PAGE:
Name: Huang Zixia
College: School of Economics
Program at University of Cambridge, UK
The travel in Britain broadens my mind and benefits me a lot. Limited by space, I can't cover all aspects, so I will briefly talk about what l learnt from economic history study.
During the two weeks in the University of Cambridge, I took two elective economic history courses-- The Origins of the Industrial Revolution and The British Industrial Revolution in Global Context. Both courses were taught by the same teacher, mainly related to the economic and social changes in Europe from the 17th to the 19th century. The diverse teaching methods, full and accurate historical materials and data, original analysis perspective as well as progressive and sequential content benefited me a lot in general.
Details are as follows:
1. Quantitative research on economic history is conducted through studying data analysis and processing,
For example, in class, we jointly analyzed the energy structure of Britain from the 18th to 19th century. Statistics showed that steam accounted for less than 50% of the entire energy structure in the 1830s.This fact contradicts the common sense that steam was the main power in the industrial revolution. How should we understand this contradiction?
(1) First, it should be clarified that steam was obtained by burning coal. Considering the distribution of coal resources in the United Kingdom (involving knowledge of geographical natural resource distribution), the closest coal-producing area to the capital London was Newcastle in the north. Long distance would incur high freight. And individual producers were more inclined to use cheap and convenient water as power. (Based on the hypothesis of rational man in microeconomics)
(2) The application and promotion of the machine is a gradual process. The motivation for machine improvement mainly comes from higher human resources costs and the demand for high-efficiency production. The application of the machine was gradually expanded to other industries from a limited number of industries from the very beginning, and then the main industries of the whole country adopted machine production, and finally the mechanization of machine manufacturing was realized. The reason for the low proportion of steam in the 1830s may be that the machine was only used in a limited number of fields with limited scale.
(3) Water plays an important role in industrial production and the expansion of production has a positive effect on the increase of absolute water demand.
The above explains that in the 1830s, steam was not fully popularized in Britain and the industrial revolution was underway. Steam became the real dominant energy when the industrial revolution was completed, that is, in the 1840s.
The above analysis enables me to have a deeper understanding of the energy structure and its influencing factors in the First Industrial Revolution, and also of the social production in that period.
2. Understand specific historical events and the reality with data. And the relationship behind specific phenomena is revealed through rigorous argumentation and deduction.
For example, an elaborate analysis of rising timber price could establish the following analytical framework.
Expansion of production (based on geographical conditions and historical traditions, mainly due to the demand for raw materials brought about by the development of the wool textile industry)--impact: a large amount of forest land was occupied and timber yield was reduced--continued impact analysis: the high-latitude countries with long and freezing winter were inelastic in fuel demand--result: changes in the supply and demand of the timber as the main fuel caused price changes.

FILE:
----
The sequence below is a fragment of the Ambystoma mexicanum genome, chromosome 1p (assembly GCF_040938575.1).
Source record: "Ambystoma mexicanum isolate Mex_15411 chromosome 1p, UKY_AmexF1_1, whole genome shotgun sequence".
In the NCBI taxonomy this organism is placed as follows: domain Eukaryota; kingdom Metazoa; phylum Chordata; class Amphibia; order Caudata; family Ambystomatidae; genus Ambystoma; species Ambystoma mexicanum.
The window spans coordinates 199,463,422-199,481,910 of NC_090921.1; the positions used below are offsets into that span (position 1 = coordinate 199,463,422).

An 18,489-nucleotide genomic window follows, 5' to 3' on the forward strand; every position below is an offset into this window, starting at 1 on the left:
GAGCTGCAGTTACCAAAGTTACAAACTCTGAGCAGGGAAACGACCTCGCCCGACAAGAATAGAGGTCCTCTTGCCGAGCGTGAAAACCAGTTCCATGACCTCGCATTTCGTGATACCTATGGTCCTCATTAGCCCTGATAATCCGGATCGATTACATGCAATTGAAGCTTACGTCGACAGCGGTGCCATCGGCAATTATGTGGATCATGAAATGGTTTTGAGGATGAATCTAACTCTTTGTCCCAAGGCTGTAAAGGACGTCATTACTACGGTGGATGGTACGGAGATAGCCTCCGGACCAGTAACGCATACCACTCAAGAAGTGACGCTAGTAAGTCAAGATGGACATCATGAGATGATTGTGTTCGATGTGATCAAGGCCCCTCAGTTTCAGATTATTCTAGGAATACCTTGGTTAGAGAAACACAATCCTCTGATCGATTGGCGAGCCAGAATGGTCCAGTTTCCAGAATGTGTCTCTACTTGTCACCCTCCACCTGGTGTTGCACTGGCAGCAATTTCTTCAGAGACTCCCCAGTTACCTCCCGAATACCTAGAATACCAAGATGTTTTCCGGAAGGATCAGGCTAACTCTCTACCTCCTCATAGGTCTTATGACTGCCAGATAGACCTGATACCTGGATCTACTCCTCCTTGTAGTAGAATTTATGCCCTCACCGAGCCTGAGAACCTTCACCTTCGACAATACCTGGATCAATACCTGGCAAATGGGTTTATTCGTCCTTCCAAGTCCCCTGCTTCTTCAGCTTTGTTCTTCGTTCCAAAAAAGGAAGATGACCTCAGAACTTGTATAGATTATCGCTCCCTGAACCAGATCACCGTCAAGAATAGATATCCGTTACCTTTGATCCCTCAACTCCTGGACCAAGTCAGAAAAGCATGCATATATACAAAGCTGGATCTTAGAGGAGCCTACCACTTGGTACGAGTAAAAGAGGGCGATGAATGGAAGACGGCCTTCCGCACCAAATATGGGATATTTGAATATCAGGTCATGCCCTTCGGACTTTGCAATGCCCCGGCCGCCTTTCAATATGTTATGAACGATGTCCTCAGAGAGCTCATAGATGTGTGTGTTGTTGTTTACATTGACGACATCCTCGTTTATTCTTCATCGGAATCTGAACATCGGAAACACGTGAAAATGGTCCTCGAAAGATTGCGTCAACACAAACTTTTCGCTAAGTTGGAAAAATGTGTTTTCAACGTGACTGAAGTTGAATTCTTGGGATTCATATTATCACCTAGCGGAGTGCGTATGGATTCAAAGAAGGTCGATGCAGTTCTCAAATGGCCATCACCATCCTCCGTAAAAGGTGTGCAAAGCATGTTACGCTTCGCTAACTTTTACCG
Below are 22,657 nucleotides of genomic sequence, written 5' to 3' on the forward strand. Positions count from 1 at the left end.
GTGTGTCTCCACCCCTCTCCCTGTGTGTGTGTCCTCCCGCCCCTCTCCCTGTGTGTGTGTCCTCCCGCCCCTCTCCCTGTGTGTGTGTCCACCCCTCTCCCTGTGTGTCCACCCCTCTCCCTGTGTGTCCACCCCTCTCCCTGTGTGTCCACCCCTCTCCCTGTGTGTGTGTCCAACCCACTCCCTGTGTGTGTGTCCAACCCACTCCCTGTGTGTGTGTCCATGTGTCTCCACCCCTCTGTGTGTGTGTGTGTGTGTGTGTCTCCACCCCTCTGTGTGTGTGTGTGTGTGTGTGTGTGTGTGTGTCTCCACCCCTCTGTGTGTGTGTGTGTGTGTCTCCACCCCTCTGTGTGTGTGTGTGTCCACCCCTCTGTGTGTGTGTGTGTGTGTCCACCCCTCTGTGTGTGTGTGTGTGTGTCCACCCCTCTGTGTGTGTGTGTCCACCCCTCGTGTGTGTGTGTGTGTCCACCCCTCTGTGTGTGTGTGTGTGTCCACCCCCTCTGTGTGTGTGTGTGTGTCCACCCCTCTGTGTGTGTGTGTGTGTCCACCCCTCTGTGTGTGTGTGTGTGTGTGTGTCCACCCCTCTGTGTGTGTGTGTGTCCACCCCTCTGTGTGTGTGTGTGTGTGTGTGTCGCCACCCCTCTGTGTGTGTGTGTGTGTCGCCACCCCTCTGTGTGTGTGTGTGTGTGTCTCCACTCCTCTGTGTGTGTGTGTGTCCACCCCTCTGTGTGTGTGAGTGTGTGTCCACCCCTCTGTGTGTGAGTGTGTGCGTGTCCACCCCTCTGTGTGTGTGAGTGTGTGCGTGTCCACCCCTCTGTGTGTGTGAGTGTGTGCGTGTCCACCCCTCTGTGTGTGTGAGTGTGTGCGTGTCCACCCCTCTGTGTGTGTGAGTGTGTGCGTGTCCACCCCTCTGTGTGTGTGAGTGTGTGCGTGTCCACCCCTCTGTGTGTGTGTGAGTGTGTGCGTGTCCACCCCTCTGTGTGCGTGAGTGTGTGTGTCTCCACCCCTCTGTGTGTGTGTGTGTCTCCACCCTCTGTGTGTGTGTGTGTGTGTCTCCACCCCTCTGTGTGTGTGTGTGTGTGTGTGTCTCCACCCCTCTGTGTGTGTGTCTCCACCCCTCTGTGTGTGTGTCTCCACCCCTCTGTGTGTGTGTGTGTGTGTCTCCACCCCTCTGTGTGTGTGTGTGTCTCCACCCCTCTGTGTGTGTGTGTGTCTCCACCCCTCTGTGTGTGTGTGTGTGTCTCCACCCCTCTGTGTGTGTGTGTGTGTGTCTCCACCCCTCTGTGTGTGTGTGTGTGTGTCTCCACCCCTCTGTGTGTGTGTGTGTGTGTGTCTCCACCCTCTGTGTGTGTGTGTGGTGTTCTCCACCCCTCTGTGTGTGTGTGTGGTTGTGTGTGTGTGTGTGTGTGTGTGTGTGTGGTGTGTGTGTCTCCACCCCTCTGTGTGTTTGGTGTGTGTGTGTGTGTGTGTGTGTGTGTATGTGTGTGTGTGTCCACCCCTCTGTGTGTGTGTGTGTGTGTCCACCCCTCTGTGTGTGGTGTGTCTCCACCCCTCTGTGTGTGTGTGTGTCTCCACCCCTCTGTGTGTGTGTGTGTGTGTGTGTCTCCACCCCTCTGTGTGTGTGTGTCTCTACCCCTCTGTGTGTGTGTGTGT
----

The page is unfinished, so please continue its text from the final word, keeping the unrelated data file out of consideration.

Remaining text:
Although the analyzed event is simple, it can reveal the development trend of the entire era and region. It can be called as one falling leaf is indicative of the coming of autumn.
3. “Reading ten thousand books and traveling ten thousand miles. In order to learn about history, we should go out and testify what we have learned. In those two weeks, the most precious experience was that the teacher took us around Cambridge city and inspired us to think deeply with what we learned.
In the tour, I saw the horse inn (courier station). And I took for granted that it referred to one person and one horse, but this was not the case. Not to mention the physical agility and horsemanship required for the rider along riding a horse, the cost of horse alone was beyond the general people’s affordability. Therefore, in general condition, four horses pulled a six-seater carriage. Lesser nobles or merchants with transportation demand would buy tickets to take the carriage. And these inns were used to lease or replace horses.
thought tourists referred to general visitors who would also use this transportation. However, the teacher pointed out that in the 17th century, “tourists” specifically referred to those noblemen of noble birth and brought household servants as well as valuable luggage to visit the Renaissance site in Italy. After class, I checked the etymology of “tourist” and it was true.
After visiting Trinity College, we sat on the lawn exchanging information and discussing the role of the River Cam and the small ditches around it in the transportation of coal. The colliers departed from Newcastle and headed south along the coastline to London. Some small boats brought a small portion of coal along the coast and then imported them to inland cities through a developed river network and canal system. The romantic boat--“Just to pole a boat upstream, to where the green grass is more verdant-- maybe used to transport coal in the past.